Casu, Marco and Lai, Tiziana and Sanna, Daria and Cossu, Piero and Curini Galletti, Marco (2009) An Integrative approach to the taxonomy of the pigmented European Pseudomonocelis Meixner, 1943 (Platyhelminthes: Proseriata). Biological Journal of the Linnean Society, Vol. 98 (4), p. 907-922. eISSN 1095-8312. Article.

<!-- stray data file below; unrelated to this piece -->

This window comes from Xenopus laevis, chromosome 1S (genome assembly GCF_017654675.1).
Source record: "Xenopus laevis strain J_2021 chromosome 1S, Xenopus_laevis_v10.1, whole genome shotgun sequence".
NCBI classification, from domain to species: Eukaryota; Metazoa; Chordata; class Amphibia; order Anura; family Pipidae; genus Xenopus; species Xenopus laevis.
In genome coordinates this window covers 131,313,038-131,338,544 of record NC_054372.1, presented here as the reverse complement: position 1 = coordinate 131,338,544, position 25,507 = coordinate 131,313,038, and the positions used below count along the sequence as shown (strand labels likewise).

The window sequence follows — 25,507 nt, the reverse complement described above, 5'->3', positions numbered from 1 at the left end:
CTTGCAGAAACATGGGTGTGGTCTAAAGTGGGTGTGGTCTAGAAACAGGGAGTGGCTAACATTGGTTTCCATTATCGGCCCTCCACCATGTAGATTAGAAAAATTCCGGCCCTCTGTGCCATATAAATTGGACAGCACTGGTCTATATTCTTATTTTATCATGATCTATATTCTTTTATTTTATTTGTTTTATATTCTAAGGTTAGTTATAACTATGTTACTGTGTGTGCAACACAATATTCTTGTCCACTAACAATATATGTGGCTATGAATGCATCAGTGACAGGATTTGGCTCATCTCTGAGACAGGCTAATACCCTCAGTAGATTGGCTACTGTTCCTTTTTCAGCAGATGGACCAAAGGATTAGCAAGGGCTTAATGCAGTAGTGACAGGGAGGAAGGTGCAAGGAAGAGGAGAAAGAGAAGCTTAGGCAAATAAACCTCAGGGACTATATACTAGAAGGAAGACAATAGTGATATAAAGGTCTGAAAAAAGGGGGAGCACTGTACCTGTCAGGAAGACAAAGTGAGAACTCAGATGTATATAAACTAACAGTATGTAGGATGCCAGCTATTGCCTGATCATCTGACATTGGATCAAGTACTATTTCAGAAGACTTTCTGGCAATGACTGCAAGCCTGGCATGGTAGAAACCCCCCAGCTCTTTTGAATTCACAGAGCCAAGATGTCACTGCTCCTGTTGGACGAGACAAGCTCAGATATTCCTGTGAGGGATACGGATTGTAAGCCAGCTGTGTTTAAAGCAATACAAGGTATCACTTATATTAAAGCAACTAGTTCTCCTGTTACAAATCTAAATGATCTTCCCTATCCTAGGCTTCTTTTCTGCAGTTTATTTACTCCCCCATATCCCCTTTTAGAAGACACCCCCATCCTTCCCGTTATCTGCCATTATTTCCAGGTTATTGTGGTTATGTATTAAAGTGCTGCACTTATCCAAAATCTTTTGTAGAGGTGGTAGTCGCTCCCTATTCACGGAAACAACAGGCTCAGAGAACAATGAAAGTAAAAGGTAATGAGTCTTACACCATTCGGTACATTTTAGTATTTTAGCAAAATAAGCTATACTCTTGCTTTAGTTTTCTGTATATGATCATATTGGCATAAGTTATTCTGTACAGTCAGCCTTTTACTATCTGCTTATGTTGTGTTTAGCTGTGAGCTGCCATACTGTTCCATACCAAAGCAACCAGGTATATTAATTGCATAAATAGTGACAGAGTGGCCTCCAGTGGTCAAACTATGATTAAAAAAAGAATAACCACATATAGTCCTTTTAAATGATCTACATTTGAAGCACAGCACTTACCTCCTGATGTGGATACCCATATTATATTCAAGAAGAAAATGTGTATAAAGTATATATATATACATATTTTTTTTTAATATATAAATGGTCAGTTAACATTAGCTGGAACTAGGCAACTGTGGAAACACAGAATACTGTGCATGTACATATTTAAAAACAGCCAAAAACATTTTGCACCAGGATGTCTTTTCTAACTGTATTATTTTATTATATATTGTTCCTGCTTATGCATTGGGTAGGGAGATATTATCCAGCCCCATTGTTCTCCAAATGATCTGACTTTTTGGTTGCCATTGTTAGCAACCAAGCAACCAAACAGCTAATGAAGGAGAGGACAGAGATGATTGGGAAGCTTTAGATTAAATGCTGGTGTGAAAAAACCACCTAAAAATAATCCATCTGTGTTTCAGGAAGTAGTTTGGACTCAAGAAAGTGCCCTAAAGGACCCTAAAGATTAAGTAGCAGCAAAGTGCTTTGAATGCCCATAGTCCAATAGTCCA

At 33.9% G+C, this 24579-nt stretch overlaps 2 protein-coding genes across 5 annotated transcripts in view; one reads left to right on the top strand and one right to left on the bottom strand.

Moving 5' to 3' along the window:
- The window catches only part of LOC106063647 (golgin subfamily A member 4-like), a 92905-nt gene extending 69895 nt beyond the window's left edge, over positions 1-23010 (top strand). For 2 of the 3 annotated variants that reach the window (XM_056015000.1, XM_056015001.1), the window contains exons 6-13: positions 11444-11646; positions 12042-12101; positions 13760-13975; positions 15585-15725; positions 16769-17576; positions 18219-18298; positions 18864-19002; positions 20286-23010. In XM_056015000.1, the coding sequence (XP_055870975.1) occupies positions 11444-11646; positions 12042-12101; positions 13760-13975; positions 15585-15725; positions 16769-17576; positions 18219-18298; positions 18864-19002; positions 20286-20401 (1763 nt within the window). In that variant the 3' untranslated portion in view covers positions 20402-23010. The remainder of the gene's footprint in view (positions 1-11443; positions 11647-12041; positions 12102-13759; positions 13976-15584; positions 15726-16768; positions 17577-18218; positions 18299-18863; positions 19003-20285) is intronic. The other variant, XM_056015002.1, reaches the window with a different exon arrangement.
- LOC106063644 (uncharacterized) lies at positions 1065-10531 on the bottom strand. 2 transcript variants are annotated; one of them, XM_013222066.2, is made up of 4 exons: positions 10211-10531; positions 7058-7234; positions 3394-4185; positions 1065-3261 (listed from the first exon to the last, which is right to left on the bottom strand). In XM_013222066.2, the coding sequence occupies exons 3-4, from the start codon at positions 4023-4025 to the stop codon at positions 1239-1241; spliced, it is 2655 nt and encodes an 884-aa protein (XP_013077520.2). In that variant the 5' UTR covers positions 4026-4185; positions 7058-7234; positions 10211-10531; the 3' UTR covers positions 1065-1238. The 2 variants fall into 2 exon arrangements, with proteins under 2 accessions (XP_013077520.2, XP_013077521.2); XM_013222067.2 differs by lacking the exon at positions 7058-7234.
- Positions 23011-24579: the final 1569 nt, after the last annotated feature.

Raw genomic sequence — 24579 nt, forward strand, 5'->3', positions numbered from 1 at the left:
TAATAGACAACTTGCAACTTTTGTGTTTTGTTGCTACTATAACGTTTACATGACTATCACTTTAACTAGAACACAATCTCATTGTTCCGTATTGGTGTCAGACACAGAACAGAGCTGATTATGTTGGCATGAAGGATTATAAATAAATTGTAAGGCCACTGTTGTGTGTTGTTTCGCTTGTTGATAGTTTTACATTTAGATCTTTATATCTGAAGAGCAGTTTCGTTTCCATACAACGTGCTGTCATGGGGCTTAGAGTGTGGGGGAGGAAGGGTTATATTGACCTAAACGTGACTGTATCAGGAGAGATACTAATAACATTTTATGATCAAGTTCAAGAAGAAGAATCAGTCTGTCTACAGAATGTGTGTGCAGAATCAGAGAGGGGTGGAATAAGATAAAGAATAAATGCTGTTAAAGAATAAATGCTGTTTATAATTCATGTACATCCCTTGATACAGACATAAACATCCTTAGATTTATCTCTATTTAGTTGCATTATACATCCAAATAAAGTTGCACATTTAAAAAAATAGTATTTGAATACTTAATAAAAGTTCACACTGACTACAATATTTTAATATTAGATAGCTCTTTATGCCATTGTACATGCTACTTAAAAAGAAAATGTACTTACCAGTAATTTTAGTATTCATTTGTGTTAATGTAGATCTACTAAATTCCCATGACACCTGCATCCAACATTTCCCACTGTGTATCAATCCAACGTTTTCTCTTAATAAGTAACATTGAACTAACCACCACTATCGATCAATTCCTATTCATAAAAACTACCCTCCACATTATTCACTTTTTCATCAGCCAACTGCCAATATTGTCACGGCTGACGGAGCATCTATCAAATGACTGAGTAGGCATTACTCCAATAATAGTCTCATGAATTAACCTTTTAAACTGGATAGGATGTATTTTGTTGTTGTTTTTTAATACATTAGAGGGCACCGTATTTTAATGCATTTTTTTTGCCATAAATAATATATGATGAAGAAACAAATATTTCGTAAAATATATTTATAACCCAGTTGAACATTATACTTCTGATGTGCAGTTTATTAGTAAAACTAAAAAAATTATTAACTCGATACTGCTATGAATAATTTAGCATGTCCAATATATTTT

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Only a few species belonging to the Proseriata (Platyhelminthes) show a parenchymatic pigmentation, which may aid identification. Among these, Pseudomonocelis agilis has a yellowish body and is provided with a reddishbrown girdle in front of the statocyst. The species is known for limited areas of northern Europe and the Mediterranean. The present study was conducted to assess both the taxonomic status of populations attributed to the species across the unusually wide range for an interstitial flatworm, which lacks an obvious means of dispersal, and the levels of genetic variability within and among populations, by employing an integrative approach that included the analyses, on six populations, of three molecular markers (small subunit ribosomal 18S-like gene, inter-simple sequence repeat, allozymes), karyotypes, and 11 morphological characters. Furthermore, crossbreeding experiments were carried out on the Mediterranean populations. The results obtained revealed the existence of four highly divergent genotypic clusters, accompanied by karyological differences, with complete intersterility among the clusters tested. The combination of approaches adopted strongly supports the conclusion that the wide-ranging European pigmented species P. agilis is actually composed of four species: P. agilis in the Baltic area; Pseudomonocelis cetinae in the Adriatic; and Pseudomonocelis sp. nov. A and Pseudomonocelis sp. nov. B in the western and eastern Mediterranean, respectively. The latter two species are morphologically indistinguishable for the parameters essayed. Reconstruction of the phylogenetic relationships of these taxa, including congeneric and consubfamilial outgroups, showed that pigmentation is a plesiomorphic condition for the genus Pseudomonocelis and that Pseudomonocelis sp. nov. A shares a previously undetected, sister-group relationship with species of the unpigmented P. ophiocephala complex. The present study thus depicts complex speciation processes in a mesopsammic species, which involves allopatric divergence operating on different scales and ecological shifts, and highlights that the contribution of microturbellarians to marine biodiversity may be seriously underestimated.
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